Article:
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Item 140474
Model 236SKW

Crown - Skewchigouge


Designed by English turner Allan Beecham, this tool will work as a skew chisel and gouge, thus the name Skewchigouge. With equal ease you can cut beads, pummels, balls, birds' beaks, plane,...

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Designed by English turner Allan Beecham, this tool will work as a skew chisel and gouge, thus the name Skewchigouge. With equal ease you can cut beads, pummels, balls, birds' beaks, plane, v-grooves, and more. Virtually catch-proof, this amazing tool has become one of our favorites for any spindle work. Don’t let its odd looks fool you, this tool is one you'll find more uses for every time you try it. 7-1/2" blade, 17" overall with stained beech handle. Honing required before use.


• Will work as a skew chisel or gouge

• 7-1/2" blade, 17" overall

• Cuts beads, pummels, balls, birds' beaks, V-grooves and more

• Virtually catch-proof

• Designed by English turner Allan Beecham

Instructions / MSDS


Articles & Blogs


Problem Solving Products Issue 26 Skewchigouge

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Ancient Kauri from New Zealand is the oldest workable wood in the world. Tsunamis leveled the mighty Kauri thousands of years ago and they have been preserved underground in the top half of the North Island of New Zealand for more than 45,000 years. The further north they are found, research has shown the older the Kauri is.

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Boyturning web

AAW programs to teach youth and the visually impaired the art of woodturning are growing at the national symposium level and expanding into local communities around the country. 

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This classic cutter mounts on to your drill press and shaves away wood as it’s slid underneath. In addition to planing, the tool can cut rabbets and tenons, and perform a bunch of other specialized cuts. But in this age of affordable lunchbox planers and routers, does it still make the cut? And how safe is it to operate?

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Headless nails, or pins, are handy for light-duty joinery tasks when you want to tack a part in place but don’t want to wrestle with clamps. Headed brads are used when you need more holding strength. To do both jobs, most shops needed to arm themselves with two guns, until now. The EZ-Fasten Nailer shoots both.

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4.6 out of 5 stars
10 Reviews
  1. 5.0 out of 5 stars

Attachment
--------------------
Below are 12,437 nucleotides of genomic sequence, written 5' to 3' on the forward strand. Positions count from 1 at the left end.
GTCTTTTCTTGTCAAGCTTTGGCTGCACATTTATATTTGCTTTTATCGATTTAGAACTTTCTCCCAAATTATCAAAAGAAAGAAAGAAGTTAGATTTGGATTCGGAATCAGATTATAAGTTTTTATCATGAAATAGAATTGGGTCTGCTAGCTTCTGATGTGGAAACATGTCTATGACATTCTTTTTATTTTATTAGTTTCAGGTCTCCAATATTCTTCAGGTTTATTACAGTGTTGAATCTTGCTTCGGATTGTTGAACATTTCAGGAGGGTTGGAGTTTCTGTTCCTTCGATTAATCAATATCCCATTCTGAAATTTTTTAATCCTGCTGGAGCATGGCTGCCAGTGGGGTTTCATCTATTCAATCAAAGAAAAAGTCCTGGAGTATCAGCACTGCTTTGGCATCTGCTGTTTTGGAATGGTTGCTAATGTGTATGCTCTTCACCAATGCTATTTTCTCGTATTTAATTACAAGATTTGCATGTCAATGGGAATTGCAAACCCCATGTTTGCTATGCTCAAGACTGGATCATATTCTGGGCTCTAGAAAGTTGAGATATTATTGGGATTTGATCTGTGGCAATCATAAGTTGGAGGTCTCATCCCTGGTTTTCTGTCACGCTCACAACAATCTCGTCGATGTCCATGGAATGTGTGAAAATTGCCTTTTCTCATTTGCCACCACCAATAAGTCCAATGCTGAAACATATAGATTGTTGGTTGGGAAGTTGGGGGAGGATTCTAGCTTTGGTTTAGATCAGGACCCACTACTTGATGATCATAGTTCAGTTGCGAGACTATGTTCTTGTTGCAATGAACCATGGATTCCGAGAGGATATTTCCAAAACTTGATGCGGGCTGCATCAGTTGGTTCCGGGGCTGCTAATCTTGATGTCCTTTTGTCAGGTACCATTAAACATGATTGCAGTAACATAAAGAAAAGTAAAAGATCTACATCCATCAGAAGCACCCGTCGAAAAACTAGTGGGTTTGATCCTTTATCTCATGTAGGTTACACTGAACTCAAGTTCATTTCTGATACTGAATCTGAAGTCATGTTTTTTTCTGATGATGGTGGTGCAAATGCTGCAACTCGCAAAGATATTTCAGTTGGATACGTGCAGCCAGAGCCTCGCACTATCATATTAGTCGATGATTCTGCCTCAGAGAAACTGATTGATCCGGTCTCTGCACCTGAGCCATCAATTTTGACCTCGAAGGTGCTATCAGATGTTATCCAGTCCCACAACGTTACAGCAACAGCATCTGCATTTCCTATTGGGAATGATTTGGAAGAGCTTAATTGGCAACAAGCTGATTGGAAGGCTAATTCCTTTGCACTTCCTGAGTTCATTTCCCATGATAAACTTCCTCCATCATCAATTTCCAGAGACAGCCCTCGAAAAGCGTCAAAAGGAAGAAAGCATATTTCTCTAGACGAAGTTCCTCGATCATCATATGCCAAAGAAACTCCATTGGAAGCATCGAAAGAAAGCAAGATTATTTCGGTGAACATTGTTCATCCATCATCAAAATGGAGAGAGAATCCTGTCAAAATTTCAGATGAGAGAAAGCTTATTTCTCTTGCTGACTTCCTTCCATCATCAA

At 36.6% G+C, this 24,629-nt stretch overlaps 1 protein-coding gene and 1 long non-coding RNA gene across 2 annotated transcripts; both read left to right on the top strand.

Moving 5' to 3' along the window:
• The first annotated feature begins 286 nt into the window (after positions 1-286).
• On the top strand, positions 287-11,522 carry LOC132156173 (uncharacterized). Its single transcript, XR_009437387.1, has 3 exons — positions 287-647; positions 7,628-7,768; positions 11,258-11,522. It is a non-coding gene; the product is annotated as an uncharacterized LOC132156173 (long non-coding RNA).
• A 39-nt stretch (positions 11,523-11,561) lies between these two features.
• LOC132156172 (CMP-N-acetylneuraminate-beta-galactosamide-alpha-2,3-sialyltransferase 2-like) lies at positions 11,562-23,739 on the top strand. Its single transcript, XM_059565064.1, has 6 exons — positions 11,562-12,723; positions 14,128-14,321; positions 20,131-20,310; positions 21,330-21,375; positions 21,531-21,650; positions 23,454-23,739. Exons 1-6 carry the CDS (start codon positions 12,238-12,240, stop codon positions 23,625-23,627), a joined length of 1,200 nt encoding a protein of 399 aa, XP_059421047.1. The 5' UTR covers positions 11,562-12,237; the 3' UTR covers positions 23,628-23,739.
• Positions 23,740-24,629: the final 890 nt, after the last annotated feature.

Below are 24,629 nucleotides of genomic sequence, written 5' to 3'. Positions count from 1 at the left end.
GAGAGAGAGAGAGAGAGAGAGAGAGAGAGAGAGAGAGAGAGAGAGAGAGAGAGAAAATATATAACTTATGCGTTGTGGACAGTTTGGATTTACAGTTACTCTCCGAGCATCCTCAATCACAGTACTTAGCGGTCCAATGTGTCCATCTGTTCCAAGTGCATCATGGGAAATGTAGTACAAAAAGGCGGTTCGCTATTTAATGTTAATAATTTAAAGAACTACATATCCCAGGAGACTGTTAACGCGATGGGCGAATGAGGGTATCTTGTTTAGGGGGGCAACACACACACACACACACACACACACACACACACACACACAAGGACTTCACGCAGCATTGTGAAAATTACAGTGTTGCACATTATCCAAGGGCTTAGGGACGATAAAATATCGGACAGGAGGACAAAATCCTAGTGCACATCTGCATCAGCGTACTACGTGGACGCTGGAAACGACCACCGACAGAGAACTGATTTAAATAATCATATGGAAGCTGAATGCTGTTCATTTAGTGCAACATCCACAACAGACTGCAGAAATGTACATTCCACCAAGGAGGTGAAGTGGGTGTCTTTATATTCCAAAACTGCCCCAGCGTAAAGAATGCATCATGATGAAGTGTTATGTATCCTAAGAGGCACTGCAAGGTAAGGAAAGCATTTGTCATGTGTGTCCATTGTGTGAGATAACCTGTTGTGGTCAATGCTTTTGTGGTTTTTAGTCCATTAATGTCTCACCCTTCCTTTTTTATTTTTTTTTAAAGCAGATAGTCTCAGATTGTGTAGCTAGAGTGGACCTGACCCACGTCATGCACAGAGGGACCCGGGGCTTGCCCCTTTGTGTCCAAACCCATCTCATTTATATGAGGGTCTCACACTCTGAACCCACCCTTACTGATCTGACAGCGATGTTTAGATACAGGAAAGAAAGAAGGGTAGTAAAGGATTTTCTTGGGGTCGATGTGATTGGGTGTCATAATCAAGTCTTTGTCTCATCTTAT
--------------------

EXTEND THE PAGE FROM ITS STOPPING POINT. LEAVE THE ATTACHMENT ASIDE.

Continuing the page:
by on

    Neophyte recommends for simple spindle turning

    I made my own lathe, because I was making a drill press / drum sander, so why not? I don't want to spend a lot of money on tools, so the skewchigouge appeared to give me two tools for half the money of any one other tool. But, how do I sharpen and hone it? Then I found out that I could make a skew chisel from an old file. That, I can sharpen and hone! But, now I find that my not-terribly-sharp skewchigouge is easier to use after almost no instruction (there just isn't any) than my shaves-you-arm-hair skew chisel after probably ten hours of YouTube videos. You can just figure this thing out on your own. Plus, you can make coves, which a skew can't do. The only thing that the skew chisel can do that the skewchigouge can't is a planing cut that leaves the wood needing almost no sanding. If you're a cheapskate neophyte, you need this tool. Let me know if you figure out how to sharpen and hone it, though.

  2. 4.0 out of 5 stars
    by on

    Crown skewchigouge

    This tool was a curiosity for a while. When I got it, I had to try it out right away. I was more than surprised by how easy it was to use and the details that could be done with it. It would be a good thing to have more than one size. I am sure that a set of three would be well used.

  3. 5.0 out of 5 stars
    by on

    Works Great.

    It will do what they say it can, easy to get the hang of it.

  4. 5.0 out of 5 stars
    by on

    Great for pen turning

    Used one at a pen turning class. Enjoyed it so much I had to have one of my own.

  5. 5.0 out of 5 stars
    by on

    Crown skewchigouge

    Works great, not hard to get use to.

  6. 4.0 out of 5 stars
    by on

    Strange looking but does a great job.

    Leaves a smooth surface, easy to cut coves and beads with this tool

  7. 4.0 out of 5 stars
    by on

    Avoid fear of the skew

    Helpful for those who are afraid of the skew.

  8. 4.0 out of 5 stars
    by on

    I like it.

    I have had my Skewchigouge for about a year but have seldom used it. I'm a bit of a purist so tend to use my skew chisels. I also have the Sorby Spindlemaster which makes similar claims of "no catch", "easy coving", etc. This evening I was finishing up a bud vase that I had already shaped but was a bit out of line from the center hole drilling. I tried the Spindlemaster, and in a moment of inattention "bang" , a catch. I broke out the Skewchigouge to try to repair it, and to do the rest of the surface that hadn't been damaged. Easy, and effective on the curved surface. I'm sold. In fact I came to this site tonight to see if you made a larger version. I would have given the fifth star if you did, as it would be nice to have one for smoothing longer curves so as not to leave the slight irregularities that the narrow radius leaves with my elderly hands.

  9. 5.0 out of 5 stars
    by on

    I would buy this product again and again

    takes wood off easer than a gouge, and it cuts allmost as smoth as a skuew.

  10. 5.0 out of 5 stars
    by on

    This is my favorite turning tool!

    I got this for doing Pens on the lathe. It is now my favorite tool for all turning. It works great for putting coves in a spindle, general turning for pens, and even works well for small bowls.

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